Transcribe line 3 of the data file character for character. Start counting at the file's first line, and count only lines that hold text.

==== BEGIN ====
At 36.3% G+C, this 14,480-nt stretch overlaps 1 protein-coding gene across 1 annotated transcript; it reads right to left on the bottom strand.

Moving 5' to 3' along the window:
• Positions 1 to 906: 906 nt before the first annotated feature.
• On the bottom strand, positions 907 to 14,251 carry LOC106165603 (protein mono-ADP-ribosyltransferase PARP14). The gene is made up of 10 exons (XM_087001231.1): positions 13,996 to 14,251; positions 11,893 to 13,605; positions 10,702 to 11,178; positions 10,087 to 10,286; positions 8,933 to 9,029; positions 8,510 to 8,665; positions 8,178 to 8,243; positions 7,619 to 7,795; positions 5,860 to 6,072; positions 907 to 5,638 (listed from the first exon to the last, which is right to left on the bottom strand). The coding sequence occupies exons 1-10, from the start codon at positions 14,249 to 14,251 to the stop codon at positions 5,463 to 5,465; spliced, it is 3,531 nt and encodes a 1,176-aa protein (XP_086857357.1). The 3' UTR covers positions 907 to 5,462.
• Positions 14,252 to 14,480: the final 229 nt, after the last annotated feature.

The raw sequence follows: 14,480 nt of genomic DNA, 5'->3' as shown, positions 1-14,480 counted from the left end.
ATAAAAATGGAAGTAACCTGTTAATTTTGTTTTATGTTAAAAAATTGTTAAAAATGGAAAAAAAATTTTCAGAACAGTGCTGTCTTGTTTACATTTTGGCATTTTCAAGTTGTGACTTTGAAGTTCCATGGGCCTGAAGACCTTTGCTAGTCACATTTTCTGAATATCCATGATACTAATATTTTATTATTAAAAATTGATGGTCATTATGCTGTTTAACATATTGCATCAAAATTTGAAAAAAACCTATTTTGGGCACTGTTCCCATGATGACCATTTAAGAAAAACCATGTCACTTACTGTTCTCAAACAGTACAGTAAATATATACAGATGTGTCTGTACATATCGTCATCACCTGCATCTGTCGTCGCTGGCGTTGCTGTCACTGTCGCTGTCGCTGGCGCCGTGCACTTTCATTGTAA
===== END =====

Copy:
• Positions 1 to 906: 906 nt before the first annotated feature.